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Carson Wentz reintroduced the Eagles to the concept of “supply and demand.”
They had a disgruntled quarterback with a big contract coming off a season in which his passer rating plummeted at a rate unprecedented by a player in his prime since 1950. And, despite trying to drum up a competitive market, reportedly only one team made an offer.
So on Thursday Wentz was traded to the Colts for a third-round pick in 2021 and a conditional second-round pick in 2022 – it could become a first-rounder based on Wentz’s playing time – as the Bears, Broncos and Panthers sat idly by. Not exactly the return anyone would have expected Wentz to command if he was traded after his MVP-caliber season in 2017.
How did the Eagles feel about the trade package received for their former franchise quarterback?
“Not thrilled,” ESPN’s Tim McManus said Friday during a “Get Up!” appearance, according to 247Sports. “They recognize the return they got versus what they invested in [Wentz] does not match up. The reality is they were selling at a low point.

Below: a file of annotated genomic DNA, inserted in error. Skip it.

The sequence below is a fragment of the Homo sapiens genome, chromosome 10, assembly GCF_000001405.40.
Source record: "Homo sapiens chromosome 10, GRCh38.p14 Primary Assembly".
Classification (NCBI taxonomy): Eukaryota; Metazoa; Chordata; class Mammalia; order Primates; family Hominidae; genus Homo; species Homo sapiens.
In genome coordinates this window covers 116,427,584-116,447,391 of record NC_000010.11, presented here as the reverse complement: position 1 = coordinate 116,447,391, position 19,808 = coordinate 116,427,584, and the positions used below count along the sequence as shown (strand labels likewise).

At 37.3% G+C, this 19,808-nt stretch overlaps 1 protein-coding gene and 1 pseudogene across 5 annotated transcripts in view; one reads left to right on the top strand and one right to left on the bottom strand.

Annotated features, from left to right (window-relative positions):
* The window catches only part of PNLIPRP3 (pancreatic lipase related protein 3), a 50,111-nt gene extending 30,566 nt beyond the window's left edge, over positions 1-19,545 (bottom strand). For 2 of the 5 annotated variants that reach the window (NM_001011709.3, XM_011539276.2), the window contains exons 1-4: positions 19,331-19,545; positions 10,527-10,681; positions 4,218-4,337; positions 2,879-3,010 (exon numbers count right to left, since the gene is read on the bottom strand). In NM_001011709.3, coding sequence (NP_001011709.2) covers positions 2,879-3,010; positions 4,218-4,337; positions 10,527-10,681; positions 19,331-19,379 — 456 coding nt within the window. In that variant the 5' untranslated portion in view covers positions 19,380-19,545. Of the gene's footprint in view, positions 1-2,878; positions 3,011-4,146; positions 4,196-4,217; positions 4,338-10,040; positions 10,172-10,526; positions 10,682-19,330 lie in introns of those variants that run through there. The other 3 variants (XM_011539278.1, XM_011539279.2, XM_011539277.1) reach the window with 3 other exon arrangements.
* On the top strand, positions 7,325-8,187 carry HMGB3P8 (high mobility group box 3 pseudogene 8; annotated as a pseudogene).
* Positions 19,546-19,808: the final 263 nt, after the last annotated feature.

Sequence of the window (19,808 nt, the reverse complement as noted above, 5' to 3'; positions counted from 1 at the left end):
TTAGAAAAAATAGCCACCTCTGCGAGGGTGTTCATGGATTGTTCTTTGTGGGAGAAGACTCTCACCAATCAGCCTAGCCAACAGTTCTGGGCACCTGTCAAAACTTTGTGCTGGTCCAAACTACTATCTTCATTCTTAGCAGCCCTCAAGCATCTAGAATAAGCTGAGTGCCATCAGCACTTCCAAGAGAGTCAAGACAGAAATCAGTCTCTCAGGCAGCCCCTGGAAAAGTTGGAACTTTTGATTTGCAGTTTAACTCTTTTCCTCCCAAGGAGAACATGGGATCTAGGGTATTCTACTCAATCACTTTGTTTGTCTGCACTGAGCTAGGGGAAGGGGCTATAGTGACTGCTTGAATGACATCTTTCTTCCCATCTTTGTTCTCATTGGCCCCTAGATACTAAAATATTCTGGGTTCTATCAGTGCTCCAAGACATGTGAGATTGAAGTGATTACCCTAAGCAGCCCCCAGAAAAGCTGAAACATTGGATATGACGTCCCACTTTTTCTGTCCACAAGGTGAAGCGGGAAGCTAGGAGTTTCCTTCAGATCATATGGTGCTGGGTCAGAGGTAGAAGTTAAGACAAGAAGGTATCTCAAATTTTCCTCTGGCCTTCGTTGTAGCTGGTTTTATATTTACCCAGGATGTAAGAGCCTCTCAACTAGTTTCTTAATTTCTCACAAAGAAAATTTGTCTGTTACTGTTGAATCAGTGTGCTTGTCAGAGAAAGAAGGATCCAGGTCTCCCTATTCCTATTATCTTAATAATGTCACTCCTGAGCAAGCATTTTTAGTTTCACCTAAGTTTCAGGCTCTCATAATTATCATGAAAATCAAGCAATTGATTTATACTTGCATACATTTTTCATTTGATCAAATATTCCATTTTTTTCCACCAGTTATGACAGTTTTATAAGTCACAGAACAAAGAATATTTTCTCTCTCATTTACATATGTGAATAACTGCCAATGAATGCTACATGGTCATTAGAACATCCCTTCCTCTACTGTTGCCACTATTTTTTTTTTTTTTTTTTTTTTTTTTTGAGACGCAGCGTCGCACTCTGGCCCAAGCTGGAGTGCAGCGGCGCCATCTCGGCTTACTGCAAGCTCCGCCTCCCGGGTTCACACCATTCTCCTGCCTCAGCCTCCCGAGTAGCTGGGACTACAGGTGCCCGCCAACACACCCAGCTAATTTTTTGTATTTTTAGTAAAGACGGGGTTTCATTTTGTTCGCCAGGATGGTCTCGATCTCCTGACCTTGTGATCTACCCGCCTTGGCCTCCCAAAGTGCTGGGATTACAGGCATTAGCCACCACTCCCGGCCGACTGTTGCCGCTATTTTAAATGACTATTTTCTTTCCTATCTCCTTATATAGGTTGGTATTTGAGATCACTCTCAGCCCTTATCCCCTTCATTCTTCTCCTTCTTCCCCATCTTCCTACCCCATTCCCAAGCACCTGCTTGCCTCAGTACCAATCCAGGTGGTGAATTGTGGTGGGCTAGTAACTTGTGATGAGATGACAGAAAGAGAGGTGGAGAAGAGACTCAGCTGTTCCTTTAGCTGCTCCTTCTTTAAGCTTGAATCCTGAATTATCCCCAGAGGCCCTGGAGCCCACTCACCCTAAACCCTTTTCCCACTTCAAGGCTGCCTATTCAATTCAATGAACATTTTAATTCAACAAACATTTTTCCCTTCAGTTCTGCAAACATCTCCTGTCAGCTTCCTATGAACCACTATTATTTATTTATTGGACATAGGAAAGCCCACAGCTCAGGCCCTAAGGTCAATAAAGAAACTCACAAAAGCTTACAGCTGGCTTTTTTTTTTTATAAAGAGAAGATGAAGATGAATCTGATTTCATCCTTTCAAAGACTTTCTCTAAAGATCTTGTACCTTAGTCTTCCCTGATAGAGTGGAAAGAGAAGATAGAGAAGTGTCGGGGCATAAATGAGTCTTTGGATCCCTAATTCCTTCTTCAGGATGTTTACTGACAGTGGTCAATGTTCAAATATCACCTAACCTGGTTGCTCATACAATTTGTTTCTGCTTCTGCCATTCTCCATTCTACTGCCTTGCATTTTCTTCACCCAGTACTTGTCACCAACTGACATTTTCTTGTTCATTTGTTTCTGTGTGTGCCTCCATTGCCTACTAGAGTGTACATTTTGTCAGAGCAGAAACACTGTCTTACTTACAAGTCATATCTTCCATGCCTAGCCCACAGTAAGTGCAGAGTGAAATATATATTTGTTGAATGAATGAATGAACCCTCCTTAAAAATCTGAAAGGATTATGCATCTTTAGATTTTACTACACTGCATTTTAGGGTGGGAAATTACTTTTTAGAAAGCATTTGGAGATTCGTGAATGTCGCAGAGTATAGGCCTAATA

“Carson Wentz was coming off one of the worst years of his career – one of the worst years of any quarterback in the NFL last year.”
Wentz’s 72.8 passer rating in 2020 was only ahead of Jets quarterback Sam Darnold’s 72.7 mark.
Wentz is “due to make $47 million over the next two seasons and he’s got some questions about coach-ability that he needs to answer,” McManus said. “That was known throughout the league. The market was pretty warm.”
To move up from No. 13 to No. 2 and select Wentz in the 2016 NFL Draft, the Eagles made two separate trades that cost two veteran players (Byron Maxwell and Kiko Alonso) and four additional draft picks, including a future first-rounder. They signed him to a four-year, $128 million extension.
“There was one team really hot after him because of Frank Reich’s connection to Wentz, and that was the Colts,” McManus said. “So I don’t think the Eagles wake up happy to this, but they recognize it was fair market value – all things considered.”
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